In response, Champion took out a gun and shot the mother hen.
This was not a particularly subtle piece of metaphor.
Mekatilili ramped up efforts after that. With the aid of medicine men, particularly a fella named Wanje wa Madorika, she arranged a widely-attended meeting at a kaya, one of the traditional Giriama forest temples that the British had pooh-poohed. There, the elders administered sacred oaths so that nobody would cooperate with the British, and the Giriama left that meeting with a renewed sense of rebellion.
The British responded by also ramping up their own efforts. In short order, they confiscated 1/5th of the Giriama lands, ordered the Giriama to move, killed around 150 of them, burnt 5000 homes to the ground, destroyed a number of kayas with dynamite, and arrested several key members of the rebellion — including Mekatilili and Wanje.
Prison did not hold Mekatilili and Wanje for long. The larger problem they faced after escaping was getting back home. Shipped off to the far reaches of western Kenya, Mekatilili and Wanje were nearly 600 miles of dangerous wild land away from home. So they began to walk. This was a borderline incomprehensible feat to the British – the route wound through areas infested with wild animals which no European would dare traverse. And yet, the duo made it. Moreover, by the time they got home, they’d fallen in love and were man and wife. There’s frustratingly little information on this journey, so substitute whatever middle-of-the-movie half hour romcom antics your heart desires.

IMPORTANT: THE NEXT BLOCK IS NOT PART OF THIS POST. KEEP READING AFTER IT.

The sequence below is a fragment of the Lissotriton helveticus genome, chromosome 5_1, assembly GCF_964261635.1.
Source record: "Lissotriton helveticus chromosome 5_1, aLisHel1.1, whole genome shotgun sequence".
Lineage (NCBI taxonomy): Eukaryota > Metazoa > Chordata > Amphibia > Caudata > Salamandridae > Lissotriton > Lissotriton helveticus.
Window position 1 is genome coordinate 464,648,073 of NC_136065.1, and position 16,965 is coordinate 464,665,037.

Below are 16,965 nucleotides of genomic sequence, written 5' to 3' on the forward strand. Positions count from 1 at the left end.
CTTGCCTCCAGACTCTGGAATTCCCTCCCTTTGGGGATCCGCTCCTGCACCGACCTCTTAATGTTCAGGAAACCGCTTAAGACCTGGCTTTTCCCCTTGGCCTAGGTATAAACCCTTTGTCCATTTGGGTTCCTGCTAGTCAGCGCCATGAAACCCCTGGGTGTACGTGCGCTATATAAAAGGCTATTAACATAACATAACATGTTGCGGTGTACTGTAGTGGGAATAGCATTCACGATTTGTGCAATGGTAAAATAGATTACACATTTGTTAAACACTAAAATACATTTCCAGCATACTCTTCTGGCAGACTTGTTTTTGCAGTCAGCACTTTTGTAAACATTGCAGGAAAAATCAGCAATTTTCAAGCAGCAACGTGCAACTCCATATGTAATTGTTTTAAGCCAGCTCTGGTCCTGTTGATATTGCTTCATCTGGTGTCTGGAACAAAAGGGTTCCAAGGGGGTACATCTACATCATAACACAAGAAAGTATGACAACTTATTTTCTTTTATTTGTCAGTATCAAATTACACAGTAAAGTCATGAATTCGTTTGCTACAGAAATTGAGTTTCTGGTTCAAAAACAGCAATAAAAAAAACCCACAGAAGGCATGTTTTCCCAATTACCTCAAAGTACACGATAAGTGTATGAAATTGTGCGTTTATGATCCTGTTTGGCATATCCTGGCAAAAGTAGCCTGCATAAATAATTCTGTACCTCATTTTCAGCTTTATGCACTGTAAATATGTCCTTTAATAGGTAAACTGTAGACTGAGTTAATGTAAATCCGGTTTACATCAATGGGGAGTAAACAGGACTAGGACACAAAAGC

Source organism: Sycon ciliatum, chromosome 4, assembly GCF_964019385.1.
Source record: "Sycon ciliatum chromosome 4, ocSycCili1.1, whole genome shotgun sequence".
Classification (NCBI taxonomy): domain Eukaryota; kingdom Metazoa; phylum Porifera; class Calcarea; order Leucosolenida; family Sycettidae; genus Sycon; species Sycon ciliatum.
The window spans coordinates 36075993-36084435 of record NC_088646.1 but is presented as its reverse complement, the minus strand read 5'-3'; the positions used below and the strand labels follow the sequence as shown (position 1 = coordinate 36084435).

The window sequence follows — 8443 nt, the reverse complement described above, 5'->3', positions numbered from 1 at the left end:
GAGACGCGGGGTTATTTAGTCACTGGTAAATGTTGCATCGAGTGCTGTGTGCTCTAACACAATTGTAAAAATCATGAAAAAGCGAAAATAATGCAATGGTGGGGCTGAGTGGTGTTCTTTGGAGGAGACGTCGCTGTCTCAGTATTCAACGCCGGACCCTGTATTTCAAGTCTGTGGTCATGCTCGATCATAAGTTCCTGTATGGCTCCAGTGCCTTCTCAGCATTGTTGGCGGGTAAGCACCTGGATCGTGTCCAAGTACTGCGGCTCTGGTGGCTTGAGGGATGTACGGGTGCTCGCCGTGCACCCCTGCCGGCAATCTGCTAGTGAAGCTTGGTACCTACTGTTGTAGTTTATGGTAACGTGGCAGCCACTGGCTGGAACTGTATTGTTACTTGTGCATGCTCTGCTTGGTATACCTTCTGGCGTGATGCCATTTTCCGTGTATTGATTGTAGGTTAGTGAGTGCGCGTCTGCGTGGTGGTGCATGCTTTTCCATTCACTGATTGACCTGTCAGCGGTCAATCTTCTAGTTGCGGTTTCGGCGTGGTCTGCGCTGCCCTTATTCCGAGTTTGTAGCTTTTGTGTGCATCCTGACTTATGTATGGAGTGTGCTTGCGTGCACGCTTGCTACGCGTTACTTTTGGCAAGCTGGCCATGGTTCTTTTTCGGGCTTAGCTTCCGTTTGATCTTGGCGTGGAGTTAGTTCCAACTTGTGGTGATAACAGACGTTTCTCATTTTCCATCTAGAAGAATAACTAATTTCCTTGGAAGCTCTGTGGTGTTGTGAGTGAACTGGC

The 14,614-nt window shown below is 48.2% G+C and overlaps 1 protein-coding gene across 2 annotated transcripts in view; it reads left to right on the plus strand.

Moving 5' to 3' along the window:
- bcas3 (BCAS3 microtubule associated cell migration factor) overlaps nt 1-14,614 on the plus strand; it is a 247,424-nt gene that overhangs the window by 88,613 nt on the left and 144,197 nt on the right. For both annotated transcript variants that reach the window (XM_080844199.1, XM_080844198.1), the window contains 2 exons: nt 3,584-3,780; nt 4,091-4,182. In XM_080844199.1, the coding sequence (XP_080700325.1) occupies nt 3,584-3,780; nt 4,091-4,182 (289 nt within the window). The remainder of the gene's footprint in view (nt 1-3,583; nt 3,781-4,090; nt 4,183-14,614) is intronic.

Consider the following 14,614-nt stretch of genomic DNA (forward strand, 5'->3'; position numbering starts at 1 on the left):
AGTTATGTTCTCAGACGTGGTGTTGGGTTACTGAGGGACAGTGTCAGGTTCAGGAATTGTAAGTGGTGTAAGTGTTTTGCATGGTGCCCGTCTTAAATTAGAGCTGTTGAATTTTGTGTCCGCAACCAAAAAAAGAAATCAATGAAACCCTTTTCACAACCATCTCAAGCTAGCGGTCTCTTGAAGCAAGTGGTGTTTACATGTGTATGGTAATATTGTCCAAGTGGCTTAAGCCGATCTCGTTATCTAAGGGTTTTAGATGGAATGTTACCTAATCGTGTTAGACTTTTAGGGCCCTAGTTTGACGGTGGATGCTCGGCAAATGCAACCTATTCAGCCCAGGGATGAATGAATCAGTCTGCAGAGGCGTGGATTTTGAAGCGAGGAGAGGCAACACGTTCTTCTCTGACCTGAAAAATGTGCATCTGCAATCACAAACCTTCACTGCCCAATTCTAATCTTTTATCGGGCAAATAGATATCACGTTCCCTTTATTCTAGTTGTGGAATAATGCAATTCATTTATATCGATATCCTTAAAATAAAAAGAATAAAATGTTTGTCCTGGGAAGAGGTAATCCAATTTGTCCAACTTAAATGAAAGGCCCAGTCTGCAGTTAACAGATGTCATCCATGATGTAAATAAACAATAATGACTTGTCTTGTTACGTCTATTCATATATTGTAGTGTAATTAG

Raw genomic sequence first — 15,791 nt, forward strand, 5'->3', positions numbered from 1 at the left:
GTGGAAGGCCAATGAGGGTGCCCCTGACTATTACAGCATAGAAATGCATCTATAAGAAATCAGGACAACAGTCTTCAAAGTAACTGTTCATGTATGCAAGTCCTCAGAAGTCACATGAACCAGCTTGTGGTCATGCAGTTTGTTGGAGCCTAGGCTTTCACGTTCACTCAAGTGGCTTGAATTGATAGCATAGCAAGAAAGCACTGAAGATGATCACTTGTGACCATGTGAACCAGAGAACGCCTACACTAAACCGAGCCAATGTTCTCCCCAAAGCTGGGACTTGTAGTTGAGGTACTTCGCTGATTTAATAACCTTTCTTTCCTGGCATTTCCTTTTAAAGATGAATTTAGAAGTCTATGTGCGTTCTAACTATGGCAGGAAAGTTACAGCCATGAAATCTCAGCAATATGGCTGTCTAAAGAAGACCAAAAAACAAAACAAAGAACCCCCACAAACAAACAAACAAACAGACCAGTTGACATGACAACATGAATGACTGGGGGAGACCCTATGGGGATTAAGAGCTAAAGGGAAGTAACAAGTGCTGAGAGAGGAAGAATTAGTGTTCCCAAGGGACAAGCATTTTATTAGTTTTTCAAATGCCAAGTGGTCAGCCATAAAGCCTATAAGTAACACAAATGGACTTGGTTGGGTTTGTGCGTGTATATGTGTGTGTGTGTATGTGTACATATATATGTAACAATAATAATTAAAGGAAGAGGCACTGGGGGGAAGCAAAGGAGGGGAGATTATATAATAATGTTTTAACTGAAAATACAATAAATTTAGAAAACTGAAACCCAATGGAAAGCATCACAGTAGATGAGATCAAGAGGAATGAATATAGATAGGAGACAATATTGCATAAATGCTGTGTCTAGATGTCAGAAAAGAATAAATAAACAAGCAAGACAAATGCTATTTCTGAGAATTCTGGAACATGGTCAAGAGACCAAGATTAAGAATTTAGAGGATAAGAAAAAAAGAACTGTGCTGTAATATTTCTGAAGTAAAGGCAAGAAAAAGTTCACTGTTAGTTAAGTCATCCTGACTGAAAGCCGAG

In the years following, when he found that Mekatilili had returned and that the Giriama were again sliding towards open revolt, Champion realized that he was fighting a losing battle. With the British resources stretched thin due to World War I, and a disproportionate amount of effort being spent in the hinterlands of Kenya compared to the benefits available to the crown, Champion threw in the towel. The kayas and tribal councils were reinstated. At the head of the new council was Wanje. And at the head of the newly-established women’s council was Mekatilili.